Monday, August 20, 2012
As reported in Saturday's New York Times, 780 members of the International Association of Machinists ended their fifteen-week strike when, against the recommendation of union leaders, the workers voted to ratify a six-year contract that contained almost all of the concessions that Caterpillar demanded.
The contract that the Caterpillare offered included a six-year wage freeze for workers hired before May 2005, a move that Caterpillar justified by claiming that its senior workers were being paid above market levels. At the time Caterpillar made this pooposal, it was reporting record profits.
The workers were losing a war of attrition. 105 workers had alredy crossed the picket line and returned to work and no concessions were in sight. In addition to the pay freeze, the workers agreed to a pension freeze for the same group of senior workers and an increase in employee contributions for health care. They were able to get Caterpillar to increases the "ratification bonus" form $1000 to $3100. Caterpillar also agreed to a single 3% increase for workers hired after 2005 at the end of this year. Finally, workers won a concession on the reasignment of workers, regardless of seniority. Caterpillar wanted to be able to assign workers to new jobs indefinitely, regardless of seniority. Under the new agreement, they may do so for a maximum of 90 days. k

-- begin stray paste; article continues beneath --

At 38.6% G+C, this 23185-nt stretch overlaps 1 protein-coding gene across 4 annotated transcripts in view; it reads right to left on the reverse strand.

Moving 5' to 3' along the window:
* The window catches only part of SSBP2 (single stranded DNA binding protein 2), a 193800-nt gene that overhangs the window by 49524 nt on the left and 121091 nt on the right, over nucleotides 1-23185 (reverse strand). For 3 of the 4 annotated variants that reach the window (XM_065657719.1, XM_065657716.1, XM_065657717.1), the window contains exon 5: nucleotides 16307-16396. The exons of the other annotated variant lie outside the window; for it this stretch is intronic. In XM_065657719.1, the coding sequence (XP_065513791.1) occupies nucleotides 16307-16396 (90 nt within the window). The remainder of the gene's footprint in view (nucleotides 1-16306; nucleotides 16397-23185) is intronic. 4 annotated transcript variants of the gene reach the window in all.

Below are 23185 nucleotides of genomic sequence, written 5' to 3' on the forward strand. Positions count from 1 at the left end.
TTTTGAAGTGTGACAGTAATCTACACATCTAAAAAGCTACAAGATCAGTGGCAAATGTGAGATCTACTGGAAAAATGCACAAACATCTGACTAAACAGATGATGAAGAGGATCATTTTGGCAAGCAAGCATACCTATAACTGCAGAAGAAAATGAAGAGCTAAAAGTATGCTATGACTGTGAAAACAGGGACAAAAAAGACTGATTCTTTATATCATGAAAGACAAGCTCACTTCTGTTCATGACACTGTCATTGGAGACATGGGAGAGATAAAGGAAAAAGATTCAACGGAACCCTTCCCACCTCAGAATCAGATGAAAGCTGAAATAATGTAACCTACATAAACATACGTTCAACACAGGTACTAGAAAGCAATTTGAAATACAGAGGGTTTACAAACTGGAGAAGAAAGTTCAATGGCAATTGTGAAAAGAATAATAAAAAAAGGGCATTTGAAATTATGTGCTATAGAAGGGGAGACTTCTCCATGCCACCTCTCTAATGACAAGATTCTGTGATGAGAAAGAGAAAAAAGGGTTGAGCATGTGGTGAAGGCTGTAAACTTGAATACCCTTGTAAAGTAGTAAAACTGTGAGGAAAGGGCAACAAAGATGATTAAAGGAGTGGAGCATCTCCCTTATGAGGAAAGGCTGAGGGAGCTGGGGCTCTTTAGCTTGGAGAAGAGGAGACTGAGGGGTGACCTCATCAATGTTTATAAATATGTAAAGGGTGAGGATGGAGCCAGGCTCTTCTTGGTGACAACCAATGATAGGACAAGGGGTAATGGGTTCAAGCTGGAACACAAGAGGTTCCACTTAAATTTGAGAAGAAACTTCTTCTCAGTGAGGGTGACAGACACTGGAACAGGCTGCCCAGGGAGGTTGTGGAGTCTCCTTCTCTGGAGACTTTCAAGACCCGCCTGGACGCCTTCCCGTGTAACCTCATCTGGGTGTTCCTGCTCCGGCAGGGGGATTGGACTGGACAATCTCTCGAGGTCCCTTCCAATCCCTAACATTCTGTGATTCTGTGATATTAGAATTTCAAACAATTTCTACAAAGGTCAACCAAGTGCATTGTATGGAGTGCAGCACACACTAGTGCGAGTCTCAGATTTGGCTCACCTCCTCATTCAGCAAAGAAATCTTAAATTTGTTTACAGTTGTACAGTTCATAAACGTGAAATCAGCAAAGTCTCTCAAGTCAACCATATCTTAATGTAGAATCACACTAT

The senior workers subject to the pay freeze earn, on the average, $26/hour, which comes out to about $50,000/year gross, plus overtime. Caterpillar reported profits of $4.9 billion last year and expects earnings to be stronger still in 2012. Its chief executive, Douglas R. Oberhelman, increased by 60 percent in 2011 to $16.9 million. That means his raise was about $8000 per striking worker.